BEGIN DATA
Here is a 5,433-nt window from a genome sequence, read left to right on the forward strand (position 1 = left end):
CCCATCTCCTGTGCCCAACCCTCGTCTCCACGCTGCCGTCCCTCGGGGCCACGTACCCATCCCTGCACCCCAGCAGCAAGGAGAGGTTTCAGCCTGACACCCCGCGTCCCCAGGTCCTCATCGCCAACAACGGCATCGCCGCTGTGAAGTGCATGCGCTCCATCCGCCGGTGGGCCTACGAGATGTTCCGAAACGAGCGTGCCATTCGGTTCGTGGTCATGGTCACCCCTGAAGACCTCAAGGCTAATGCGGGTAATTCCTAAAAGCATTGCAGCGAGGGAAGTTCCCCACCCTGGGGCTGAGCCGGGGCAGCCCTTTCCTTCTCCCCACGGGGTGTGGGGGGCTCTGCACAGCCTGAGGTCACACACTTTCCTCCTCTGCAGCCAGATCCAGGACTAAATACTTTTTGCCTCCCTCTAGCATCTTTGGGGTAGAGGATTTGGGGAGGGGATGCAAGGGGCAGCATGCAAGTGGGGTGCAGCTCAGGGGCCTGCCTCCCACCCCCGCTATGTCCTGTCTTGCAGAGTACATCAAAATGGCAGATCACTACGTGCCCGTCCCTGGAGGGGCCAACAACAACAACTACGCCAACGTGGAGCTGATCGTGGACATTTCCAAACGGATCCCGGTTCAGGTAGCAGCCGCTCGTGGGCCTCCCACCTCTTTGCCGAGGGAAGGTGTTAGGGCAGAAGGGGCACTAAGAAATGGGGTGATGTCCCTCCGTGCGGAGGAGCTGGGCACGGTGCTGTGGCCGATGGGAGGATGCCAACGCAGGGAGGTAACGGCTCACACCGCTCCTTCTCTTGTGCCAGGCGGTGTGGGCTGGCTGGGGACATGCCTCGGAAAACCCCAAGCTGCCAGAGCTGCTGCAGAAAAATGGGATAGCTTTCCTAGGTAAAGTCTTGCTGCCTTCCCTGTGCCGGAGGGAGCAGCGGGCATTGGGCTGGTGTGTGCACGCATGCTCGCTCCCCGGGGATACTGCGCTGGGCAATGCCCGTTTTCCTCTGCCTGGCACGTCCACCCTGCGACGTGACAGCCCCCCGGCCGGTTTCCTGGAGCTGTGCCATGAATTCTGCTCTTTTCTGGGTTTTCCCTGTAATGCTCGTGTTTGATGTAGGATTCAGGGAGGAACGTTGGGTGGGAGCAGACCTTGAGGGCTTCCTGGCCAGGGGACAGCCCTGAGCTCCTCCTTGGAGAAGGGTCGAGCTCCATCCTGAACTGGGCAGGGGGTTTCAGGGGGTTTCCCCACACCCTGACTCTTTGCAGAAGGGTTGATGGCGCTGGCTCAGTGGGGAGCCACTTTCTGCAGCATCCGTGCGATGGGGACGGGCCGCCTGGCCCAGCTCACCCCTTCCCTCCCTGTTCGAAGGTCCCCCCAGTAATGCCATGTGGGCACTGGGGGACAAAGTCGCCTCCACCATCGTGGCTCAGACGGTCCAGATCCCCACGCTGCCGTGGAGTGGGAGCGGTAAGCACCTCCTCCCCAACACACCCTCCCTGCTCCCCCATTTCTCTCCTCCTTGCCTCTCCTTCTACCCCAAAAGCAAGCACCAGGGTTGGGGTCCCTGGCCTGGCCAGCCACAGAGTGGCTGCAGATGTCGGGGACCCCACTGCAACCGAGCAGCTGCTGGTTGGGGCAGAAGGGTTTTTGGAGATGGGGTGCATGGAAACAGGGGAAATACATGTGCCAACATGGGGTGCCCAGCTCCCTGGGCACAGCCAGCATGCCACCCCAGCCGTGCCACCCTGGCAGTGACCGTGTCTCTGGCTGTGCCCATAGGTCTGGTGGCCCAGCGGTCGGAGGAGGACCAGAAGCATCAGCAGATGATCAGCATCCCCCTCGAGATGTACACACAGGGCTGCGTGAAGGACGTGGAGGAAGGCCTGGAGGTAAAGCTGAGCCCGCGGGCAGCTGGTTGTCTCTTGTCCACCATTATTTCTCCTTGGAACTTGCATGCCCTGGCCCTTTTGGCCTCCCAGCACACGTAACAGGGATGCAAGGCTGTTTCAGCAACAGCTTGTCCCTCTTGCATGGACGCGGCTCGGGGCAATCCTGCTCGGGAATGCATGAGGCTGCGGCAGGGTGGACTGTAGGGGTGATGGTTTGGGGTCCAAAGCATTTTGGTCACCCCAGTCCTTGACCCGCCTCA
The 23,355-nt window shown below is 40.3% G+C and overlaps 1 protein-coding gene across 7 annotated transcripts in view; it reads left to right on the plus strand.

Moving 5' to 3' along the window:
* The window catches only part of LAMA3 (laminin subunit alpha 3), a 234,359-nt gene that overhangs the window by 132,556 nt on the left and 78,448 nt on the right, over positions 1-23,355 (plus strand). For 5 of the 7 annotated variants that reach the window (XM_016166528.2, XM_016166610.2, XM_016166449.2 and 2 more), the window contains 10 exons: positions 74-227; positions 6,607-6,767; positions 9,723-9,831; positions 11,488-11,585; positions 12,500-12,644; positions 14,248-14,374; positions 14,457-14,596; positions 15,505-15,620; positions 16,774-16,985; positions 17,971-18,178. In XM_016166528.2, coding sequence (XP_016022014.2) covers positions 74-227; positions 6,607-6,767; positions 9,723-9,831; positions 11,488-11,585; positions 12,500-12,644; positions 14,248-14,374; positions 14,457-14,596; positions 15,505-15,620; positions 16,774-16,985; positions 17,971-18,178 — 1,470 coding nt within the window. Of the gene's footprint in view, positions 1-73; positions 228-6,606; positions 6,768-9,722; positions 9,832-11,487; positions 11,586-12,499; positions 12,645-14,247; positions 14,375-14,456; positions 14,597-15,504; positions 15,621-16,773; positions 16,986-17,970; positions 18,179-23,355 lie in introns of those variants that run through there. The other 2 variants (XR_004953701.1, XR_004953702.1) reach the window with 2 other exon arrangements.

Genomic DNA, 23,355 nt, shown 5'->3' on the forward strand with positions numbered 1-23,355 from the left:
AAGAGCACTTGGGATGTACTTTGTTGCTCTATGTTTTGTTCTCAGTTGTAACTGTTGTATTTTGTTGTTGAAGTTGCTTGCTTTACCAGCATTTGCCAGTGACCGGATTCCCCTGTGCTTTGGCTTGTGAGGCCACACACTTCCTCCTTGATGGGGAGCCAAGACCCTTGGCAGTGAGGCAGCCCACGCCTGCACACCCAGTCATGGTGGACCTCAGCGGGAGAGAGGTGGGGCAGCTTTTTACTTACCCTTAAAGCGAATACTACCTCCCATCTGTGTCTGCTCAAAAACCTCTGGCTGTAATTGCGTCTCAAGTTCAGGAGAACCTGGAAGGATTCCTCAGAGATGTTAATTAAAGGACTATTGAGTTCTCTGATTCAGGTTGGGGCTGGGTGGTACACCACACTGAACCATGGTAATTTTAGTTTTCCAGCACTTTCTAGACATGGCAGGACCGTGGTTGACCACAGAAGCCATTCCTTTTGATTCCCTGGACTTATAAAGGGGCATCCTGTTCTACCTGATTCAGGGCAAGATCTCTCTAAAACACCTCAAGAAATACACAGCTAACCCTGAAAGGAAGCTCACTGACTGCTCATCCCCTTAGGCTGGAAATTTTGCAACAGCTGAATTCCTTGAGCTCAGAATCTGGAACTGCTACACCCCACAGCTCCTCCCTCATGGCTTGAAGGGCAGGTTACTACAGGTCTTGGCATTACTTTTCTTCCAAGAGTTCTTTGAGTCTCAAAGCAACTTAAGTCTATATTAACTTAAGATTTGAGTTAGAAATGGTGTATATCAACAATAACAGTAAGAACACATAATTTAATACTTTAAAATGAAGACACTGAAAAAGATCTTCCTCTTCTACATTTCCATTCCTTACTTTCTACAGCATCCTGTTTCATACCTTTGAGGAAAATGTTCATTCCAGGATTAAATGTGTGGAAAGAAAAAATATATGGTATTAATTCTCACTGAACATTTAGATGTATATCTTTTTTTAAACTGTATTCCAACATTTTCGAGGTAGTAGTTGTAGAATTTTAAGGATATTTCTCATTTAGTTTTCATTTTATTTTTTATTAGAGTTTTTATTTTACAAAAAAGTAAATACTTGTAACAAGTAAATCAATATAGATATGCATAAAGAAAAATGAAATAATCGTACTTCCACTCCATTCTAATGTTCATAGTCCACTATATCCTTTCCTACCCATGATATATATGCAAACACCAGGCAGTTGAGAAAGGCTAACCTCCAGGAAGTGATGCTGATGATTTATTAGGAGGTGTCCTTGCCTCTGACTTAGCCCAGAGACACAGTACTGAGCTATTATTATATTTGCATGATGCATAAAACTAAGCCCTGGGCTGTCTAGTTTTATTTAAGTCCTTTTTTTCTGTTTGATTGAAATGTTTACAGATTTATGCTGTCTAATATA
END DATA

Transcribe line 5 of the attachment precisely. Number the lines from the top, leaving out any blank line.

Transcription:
* The window catches only part of LAMA3 (laminin subunit alpha 3), a 234,359-nt gene that overhangs the window by 132,556 nt on the left and 78,448 nt on the right, over positions 1-23,355 (plus strand). For 5 of the 7 annotated variants that reach the window (XM_016166528.2, XM_016166610.2, XM_016166449.2 and 2 more), the window contains 10 exons: positions 74-227; positions 6,607-6,767; positions 9,723-9,831; positions 11,488-11,585; positions 12,500-12,644; positions 14,248-14,374; positions 14,457-14,596; positions 15,505-15,620; positions 16,774-16,985; positions 17,971-18,178. In XM_016166528.2, coding sequence (XP_016022014.2) covers positions 74-227; positions 6,607-6,767; positions 9,723-9,831; positions 11,488-11,585; positions 12,500-12,644; positions 14,248-14,374; positions 14,457-14,596; positions 15,505-15,620; positions 16,774-16,985; positions 17,971-18,178 — 1,470 coding nt within the window. Of the gene's footprint in view, positions 1-73; positions 228-6,606; positions 6,768-9,722; positions 9,832-11,487; positions 11,586-12,499; positions 12,645-14,247; positions 14,375-14,456; positions 14,597-15,504; positions 15,621-16,773; positions 16,986-17,970; positions 18,179-23,355 lie in introns of those variants that run through there. The other 2 variants (XR_004953701.1, XR_004953702.1) reach the window with 2 other exon arrangements.